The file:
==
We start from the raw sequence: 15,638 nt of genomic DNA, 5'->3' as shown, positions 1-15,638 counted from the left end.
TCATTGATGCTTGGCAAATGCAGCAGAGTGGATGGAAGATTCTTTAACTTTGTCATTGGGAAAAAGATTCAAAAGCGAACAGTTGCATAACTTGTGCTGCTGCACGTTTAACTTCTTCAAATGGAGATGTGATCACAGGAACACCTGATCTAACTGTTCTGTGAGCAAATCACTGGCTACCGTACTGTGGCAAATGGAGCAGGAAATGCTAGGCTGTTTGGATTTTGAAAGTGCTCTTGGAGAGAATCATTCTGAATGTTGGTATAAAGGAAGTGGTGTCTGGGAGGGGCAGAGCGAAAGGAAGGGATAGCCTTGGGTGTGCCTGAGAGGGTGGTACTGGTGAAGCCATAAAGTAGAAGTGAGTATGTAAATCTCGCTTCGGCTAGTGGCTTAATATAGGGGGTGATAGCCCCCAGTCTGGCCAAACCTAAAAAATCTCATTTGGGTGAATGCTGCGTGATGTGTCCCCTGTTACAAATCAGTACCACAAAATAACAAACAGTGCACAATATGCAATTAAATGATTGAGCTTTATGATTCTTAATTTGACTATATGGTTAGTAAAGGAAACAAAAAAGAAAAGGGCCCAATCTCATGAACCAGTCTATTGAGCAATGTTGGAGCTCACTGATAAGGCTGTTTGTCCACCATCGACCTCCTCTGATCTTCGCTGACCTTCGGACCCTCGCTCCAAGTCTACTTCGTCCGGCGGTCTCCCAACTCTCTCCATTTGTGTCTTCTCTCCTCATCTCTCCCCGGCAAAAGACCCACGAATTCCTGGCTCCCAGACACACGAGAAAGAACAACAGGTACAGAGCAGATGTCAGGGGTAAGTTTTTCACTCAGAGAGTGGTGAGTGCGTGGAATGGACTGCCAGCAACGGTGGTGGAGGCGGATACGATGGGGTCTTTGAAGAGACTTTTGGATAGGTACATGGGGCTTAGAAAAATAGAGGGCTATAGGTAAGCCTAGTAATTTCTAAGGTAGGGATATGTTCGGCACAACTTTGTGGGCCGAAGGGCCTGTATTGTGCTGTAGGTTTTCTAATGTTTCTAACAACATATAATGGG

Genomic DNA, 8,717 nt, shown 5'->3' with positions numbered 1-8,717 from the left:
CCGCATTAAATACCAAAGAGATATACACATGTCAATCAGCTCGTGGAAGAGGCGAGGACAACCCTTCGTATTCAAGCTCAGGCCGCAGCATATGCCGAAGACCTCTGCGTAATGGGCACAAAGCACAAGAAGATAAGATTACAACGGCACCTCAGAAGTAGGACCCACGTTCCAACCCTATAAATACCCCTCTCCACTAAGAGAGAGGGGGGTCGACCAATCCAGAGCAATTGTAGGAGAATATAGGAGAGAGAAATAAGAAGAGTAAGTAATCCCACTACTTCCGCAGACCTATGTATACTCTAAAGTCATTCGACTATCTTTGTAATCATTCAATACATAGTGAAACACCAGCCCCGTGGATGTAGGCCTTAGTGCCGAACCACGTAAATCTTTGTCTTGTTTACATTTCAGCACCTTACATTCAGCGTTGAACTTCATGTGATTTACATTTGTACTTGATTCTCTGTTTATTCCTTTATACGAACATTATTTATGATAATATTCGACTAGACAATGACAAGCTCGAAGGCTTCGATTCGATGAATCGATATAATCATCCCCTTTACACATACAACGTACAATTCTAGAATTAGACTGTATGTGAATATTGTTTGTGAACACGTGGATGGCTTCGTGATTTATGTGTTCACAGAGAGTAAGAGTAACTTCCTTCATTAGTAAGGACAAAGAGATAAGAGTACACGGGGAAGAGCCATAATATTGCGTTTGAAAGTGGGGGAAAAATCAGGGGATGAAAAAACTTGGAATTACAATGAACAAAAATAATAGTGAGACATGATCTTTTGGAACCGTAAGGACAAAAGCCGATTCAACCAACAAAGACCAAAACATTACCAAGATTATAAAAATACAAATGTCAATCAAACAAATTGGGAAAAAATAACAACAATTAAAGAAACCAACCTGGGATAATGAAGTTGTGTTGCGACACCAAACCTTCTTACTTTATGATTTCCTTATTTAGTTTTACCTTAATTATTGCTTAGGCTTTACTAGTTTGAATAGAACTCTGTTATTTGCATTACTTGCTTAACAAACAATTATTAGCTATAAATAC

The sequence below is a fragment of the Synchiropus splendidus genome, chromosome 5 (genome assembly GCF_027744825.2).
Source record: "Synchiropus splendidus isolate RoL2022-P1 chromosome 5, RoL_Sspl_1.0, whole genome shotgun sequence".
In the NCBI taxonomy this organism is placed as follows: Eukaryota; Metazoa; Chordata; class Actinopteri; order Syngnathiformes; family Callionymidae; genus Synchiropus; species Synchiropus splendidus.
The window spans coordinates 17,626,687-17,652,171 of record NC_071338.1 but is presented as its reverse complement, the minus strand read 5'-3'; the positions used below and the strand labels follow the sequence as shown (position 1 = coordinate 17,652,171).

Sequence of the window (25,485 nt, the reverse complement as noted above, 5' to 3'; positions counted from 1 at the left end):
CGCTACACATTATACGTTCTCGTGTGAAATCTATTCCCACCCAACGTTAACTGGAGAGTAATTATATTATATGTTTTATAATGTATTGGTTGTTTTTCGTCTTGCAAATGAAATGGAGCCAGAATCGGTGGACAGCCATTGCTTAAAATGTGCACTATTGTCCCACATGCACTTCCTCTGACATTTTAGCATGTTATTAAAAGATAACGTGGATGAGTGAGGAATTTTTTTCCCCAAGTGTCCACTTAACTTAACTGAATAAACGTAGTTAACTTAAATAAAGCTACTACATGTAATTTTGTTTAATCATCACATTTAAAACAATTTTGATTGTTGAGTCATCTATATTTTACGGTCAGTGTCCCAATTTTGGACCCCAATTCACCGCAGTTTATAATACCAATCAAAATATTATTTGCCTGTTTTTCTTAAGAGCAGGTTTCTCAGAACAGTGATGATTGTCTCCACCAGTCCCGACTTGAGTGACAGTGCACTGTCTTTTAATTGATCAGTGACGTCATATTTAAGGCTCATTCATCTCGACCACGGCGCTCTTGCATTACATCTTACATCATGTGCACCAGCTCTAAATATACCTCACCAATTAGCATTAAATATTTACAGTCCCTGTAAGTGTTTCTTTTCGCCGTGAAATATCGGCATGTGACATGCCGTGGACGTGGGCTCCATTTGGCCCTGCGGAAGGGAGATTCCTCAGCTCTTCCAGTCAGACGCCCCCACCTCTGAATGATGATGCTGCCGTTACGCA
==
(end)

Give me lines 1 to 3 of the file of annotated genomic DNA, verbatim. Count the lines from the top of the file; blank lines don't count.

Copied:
We start from the raw sequence: 15,638 nt of genomic DNA, 5'->3' as shown, positions 1-15,638 counted from the left end.
TCATTGATGCTTGGCAAATGCAGCAGAGTGGATGGAAGATTCTTTAACTTTGTCATTGGGAAAAAGATTCAAAAGCGAACAGTTGCATAACTTGTGCTGCTGCACGTTTAACTTCTTCAAATGGAGATGTGATCACAGGAACACCTGATCTAACTGTTCTGTGAGCAAATCACTGGCTACCGTACTGTGGCAAATGGAGCAGGAAATGCTAGGCTGTTTGGATTTTGAAAGTGCTCTTGGAGAGAATCATTCTGAATGTTGGTATAAAGGAAGTGGTGTCTGGGAGGGGCAGAGCGAAAGGAAGGGATAGCCTTGGGTGTGCCTGAGAGGGTGGTACTGGTGAAGCCATAAAGTAGAAGTGAGTATGTAAATCTCGCTTCGGCTAGTGGCTTAATATAGGGGGTGATAGCCCCCAGTCTGGCCAAACCTAAAAAATCTCATTTGGGTGAATGCTGCGTGATGTGTCCCCTGTTACAAATCAGTACCACAAAATAACAAACAGTGCACAATATGCAATTAAATGATTGAGCTTTATGATTCTTAATTTGACTATATGGTTAGTAAAGGAAACAAAAAAGAAAAGGGCCCAATCTCATGAACCAGTCTATTGAGCAATGTTGGAGCTCACTGATAAGGCTGTTTGTCCACCATCGACCTCCTCTGATCTTCGCTGACCTTCGGACCCTCGCTCCAAGTCTACTTCGTCCGGCGGTCTCCCAACTCTCTCCATTTGTGTCTTCTCTCCTCATCTCTCCCCGGCAAAAGACCCACGAATTCCTGGCTCCCAGACACACGAGAAAGAACAACAGGTACAGAGCAGATGTCAGGGGTAAGTTTTTCACTCAGAGAGTGGTGAGTGCGTGGAATGGACTGCCAGCAACGGTGGTGGAGGCGGATACGATGGGGTCTTTGAAGAGACTTTTGGATAGGTACATGGGGCTTAGAAAAATAGAGGGCTATAGGTAAGCCTAGTAATTTCTAAGGTAGGGATATGTTCGGCACAACTTTGTGGGCCGAAGGGCCTGTATTGTGCTGTAGGTTTTCTAATGTTTCTAACAACATATAATGGG

Genomic DNA, 8,717 nt, shown 5'->3' with positions numbered 1-8,717 from the left: